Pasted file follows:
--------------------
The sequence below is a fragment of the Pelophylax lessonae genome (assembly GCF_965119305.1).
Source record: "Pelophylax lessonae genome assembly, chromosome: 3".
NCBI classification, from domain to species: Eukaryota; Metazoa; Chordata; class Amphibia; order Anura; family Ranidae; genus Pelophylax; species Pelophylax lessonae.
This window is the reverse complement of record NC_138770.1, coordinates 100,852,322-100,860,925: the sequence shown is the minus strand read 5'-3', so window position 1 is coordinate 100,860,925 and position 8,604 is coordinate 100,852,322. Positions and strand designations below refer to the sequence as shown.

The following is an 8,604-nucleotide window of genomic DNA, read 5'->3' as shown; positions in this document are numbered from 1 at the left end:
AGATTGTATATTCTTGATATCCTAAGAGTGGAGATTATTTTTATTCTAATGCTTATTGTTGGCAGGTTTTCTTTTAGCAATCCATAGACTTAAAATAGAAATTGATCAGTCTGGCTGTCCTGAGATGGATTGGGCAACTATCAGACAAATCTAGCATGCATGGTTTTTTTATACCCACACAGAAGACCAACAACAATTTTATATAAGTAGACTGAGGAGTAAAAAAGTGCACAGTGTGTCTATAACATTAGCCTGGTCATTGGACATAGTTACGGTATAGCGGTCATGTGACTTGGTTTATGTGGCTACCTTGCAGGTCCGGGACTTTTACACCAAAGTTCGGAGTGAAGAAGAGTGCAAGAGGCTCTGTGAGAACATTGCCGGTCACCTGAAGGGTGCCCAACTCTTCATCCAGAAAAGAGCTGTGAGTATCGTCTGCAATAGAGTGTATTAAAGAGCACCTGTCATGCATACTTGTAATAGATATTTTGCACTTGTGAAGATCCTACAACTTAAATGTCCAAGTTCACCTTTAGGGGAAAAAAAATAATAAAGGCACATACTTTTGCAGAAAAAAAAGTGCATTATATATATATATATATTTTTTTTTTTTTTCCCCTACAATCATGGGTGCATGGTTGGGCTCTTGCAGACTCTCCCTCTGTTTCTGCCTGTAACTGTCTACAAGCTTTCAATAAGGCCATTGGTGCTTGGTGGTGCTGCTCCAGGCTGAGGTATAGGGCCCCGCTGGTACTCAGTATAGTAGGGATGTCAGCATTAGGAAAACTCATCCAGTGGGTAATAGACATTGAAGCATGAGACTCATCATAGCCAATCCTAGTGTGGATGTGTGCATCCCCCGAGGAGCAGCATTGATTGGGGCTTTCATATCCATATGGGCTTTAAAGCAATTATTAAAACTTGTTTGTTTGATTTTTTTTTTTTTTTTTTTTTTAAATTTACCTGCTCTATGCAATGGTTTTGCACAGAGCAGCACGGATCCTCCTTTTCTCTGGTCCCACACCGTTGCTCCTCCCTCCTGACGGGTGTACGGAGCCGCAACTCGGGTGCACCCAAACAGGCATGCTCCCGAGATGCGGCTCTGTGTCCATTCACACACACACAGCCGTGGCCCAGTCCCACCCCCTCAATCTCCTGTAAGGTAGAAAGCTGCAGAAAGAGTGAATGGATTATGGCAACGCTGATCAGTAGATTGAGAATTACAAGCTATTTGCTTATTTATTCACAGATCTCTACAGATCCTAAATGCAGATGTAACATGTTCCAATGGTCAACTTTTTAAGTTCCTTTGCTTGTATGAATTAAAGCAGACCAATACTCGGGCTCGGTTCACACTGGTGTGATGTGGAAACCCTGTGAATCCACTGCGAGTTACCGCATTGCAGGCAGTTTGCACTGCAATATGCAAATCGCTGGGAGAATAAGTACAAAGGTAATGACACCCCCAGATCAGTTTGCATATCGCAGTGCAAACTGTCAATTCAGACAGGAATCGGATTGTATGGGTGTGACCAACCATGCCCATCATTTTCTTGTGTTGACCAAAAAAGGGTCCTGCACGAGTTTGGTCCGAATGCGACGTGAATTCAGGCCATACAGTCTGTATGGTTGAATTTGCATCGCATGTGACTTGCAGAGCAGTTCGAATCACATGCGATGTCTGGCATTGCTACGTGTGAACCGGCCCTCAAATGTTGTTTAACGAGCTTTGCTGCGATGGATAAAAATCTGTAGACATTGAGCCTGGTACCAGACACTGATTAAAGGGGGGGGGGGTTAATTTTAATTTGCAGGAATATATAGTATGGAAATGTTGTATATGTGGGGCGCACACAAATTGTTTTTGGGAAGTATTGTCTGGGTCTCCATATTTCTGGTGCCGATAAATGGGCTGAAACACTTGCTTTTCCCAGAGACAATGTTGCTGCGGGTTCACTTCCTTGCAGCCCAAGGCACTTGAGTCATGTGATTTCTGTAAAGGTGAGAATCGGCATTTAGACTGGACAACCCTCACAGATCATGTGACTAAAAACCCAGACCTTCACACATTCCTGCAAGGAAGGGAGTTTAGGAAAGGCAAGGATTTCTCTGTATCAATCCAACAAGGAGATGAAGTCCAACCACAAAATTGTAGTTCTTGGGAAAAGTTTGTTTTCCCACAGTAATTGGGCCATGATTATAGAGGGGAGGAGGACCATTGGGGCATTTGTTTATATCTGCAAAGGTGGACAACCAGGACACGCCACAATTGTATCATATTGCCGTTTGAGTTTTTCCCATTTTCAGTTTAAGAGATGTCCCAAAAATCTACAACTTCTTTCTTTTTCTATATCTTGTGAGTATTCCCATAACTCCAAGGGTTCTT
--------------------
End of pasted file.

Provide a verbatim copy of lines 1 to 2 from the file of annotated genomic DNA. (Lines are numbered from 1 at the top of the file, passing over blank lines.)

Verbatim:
The sequence below is a fragment of the Pelophylax lessonae genome (assembly GCF_965119305.1).
Source record: "Pelophylax lessonae genome assembly, chromosome: 3".